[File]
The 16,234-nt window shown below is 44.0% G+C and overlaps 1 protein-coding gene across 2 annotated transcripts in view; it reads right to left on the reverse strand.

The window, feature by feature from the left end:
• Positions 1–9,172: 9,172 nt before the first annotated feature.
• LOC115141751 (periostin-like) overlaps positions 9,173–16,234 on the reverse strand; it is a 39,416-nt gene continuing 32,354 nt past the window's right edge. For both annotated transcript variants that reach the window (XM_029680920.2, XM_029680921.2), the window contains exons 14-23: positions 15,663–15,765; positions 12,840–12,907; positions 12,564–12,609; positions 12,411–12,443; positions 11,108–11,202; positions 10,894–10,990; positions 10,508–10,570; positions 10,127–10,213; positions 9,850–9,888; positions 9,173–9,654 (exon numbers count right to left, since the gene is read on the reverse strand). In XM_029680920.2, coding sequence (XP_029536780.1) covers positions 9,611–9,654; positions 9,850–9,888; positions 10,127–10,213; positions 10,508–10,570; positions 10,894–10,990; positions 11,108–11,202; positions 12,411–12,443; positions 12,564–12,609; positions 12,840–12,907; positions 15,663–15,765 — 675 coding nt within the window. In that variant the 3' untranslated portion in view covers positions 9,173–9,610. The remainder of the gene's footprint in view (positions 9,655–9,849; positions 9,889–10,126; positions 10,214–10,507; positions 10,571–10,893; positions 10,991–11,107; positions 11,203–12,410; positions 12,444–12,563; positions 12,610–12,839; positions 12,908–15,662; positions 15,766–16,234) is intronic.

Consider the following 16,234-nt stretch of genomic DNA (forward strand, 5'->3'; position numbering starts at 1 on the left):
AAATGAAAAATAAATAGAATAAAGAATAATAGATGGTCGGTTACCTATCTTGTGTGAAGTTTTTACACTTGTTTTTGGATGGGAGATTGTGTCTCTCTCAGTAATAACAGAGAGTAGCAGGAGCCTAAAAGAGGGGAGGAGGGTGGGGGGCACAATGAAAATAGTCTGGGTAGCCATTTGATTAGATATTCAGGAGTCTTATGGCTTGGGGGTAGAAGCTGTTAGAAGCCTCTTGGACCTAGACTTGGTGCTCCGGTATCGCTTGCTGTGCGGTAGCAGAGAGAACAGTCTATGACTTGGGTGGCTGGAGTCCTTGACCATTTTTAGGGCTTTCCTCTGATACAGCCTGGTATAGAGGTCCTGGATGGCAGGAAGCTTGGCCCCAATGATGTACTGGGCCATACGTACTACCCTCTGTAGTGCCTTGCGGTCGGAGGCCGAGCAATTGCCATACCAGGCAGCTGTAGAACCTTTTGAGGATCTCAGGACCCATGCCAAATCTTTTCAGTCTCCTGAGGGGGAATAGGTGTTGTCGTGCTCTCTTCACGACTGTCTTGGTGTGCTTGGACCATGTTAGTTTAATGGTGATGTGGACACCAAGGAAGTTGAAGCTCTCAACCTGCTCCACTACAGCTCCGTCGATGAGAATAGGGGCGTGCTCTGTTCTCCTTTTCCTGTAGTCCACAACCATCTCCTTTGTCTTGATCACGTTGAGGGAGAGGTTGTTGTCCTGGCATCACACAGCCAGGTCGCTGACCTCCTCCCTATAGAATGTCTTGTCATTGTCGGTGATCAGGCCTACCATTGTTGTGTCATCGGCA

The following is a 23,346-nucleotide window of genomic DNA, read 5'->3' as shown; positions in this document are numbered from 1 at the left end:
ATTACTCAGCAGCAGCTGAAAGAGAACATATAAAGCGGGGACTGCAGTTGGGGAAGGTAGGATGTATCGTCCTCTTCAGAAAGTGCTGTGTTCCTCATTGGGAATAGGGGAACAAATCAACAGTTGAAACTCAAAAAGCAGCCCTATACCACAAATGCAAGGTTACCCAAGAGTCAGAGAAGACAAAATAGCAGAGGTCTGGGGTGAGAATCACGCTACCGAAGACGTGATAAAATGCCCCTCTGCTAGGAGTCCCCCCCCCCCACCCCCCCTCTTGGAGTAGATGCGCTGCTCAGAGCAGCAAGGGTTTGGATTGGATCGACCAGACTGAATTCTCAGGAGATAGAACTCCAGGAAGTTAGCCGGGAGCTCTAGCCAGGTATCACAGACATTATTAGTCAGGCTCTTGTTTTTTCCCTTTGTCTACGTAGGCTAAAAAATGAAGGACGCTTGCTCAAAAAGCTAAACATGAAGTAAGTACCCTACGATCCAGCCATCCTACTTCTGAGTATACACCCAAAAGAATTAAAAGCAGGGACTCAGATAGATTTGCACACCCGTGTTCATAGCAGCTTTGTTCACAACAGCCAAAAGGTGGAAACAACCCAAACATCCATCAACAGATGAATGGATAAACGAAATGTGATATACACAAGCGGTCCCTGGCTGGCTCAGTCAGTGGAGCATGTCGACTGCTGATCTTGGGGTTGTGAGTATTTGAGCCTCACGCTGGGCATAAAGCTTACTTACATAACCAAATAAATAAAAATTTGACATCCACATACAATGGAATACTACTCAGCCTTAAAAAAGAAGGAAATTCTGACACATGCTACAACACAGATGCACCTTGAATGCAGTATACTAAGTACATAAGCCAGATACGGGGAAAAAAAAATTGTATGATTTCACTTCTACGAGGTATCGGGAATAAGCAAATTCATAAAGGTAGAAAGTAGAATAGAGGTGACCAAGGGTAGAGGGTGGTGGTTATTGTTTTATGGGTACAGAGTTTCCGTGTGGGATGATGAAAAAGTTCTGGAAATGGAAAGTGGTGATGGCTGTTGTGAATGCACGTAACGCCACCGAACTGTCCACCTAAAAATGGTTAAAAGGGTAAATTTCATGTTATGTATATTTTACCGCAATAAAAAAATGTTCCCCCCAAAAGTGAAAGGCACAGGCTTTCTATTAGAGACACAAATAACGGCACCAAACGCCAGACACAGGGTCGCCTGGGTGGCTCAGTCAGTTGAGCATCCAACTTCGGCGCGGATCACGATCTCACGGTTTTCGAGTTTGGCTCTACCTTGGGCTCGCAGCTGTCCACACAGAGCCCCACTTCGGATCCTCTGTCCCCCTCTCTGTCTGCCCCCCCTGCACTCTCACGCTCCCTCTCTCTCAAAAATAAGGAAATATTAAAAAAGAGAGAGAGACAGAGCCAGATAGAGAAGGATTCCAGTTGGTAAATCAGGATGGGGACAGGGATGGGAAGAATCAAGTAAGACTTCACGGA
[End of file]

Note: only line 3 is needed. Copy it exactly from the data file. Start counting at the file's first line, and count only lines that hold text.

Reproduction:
• Positions 1–9,172: 9,172 nt before the first annotated feature.